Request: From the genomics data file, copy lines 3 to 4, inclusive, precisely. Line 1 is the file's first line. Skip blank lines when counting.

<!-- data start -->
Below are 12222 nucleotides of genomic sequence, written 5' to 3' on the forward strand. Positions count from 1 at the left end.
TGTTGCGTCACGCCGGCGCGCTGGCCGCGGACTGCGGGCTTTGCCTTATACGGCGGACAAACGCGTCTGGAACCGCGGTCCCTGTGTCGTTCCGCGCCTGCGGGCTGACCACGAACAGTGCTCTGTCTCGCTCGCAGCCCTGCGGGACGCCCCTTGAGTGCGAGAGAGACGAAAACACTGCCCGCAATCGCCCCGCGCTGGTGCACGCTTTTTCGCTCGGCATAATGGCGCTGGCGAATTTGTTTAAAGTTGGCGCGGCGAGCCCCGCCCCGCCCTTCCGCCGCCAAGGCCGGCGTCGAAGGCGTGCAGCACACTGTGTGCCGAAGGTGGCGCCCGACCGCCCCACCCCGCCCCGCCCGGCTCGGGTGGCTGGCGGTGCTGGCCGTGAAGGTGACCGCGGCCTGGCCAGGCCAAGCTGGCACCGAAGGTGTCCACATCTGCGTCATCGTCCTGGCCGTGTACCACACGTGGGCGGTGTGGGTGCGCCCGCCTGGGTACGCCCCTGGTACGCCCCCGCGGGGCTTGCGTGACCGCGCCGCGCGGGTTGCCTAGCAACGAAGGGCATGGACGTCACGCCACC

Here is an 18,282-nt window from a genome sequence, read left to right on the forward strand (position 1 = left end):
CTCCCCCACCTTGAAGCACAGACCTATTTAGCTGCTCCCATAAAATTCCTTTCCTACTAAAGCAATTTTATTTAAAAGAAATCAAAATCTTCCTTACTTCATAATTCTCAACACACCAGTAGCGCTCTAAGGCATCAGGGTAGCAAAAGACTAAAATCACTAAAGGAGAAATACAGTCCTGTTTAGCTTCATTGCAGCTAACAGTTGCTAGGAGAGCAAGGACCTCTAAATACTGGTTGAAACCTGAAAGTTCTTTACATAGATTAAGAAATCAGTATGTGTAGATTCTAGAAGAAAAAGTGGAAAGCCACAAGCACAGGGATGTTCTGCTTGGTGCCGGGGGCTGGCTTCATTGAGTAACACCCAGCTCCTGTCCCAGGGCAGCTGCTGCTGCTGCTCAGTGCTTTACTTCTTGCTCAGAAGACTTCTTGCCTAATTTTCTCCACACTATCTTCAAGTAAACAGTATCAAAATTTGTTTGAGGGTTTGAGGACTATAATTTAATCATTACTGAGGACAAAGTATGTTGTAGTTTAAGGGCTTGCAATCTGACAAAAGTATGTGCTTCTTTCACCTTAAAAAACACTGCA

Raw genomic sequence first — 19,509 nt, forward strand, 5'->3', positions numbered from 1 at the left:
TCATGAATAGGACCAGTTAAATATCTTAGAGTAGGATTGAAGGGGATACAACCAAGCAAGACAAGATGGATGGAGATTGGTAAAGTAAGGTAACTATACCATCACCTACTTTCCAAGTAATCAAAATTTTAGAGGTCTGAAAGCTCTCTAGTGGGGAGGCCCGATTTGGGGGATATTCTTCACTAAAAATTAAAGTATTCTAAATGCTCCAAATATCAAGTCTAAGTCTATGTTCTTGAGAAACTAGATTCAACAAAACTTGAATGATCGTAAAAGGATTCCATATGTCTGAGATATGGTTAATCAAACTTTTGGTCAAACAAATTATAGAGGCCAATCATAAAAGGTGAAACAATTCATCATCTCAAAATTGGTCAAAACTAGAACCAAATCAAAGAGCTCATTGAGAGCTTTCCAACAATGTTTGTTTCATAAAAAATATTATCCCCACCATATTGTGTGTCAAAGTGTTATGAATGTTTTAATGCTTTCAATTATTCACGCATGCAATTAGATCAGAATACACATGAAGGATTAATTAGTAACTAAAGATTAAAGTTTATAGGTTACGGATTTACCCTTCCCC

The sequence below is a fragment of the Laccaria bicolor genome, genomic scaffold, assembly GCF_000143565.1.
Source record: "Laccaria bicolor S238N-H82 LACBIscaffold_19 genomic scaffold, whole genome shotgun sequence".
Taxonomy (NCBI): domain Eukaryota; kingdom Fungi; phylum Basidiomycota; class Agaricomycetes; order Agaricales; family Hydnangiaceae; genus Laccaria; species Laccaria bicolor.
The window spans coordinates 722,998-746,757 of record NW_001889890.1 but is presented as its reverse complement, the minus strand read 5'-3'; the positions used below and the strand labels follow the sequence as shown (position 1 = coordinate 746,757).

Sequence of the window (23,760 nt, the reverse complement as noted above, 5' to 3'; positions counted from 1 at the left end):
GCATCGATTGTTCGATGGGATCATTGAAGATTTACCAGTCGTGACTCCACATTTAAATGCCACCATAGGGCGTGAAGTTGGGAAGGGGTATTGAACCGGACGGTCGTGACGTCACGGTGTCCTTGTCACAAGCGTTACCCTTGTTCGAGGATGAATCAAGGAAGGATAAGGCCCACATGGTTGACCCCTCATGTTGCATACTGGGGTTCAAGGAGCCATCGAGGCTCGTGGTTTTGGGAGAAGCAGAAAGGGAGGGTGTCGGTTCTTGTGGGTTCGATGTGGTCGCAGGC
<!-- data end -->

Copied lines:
Here is an 18,282-nt window from a genome sequence, read left to right on the forward strand (position 1 = left end):
CTCCCCCACCTTGAAGCACAGACCTATTTAGCTGCTCCCATAAAATTCCTTTCCTACTAAAGCAATTTTATTTAAAAGAAATCAAAATCTTCCTTACTTCATAATTCTCAACACACCAGTAGCGCTCTAAGGCATCAGGGTAGCAAAAGACTAAAATCACTAAAGGAGAAATACAGTCCTGTTTAGCTTCATTGCAGCTAACAGTTGCTAGGAGAGCAAGGACCTCTAAATACTGGTTGAAACCTGAAAGTTCTTTACATAGATTAAGAAATCAGTATGTGTAGATTCTAGAAGAAAAAGTGGAAAGCCACAAGCACAGGGATGTTCTGCTTGGTGCCGGGGGCTGGCTTCATTGAGTAACACCCAGCTCCTGTCCCAGGGCAGCTGCTGCTGCTGCTCAGTGCTTTACTTCTTGCTCAGAAGACTTCTTGCCTAATTTTCTCCACACTATCTTCAAGTAAACAGTATCAAAATTTGTTTGAGGGTTTGAGGACTATAATTTAATCATTACTGAGGACAAAGTATGTTGTAGTTTAAGGGCTTGCAATCTGACAAAAGTATGTGCTTCTTTCACCTTAAAAAACACTGCA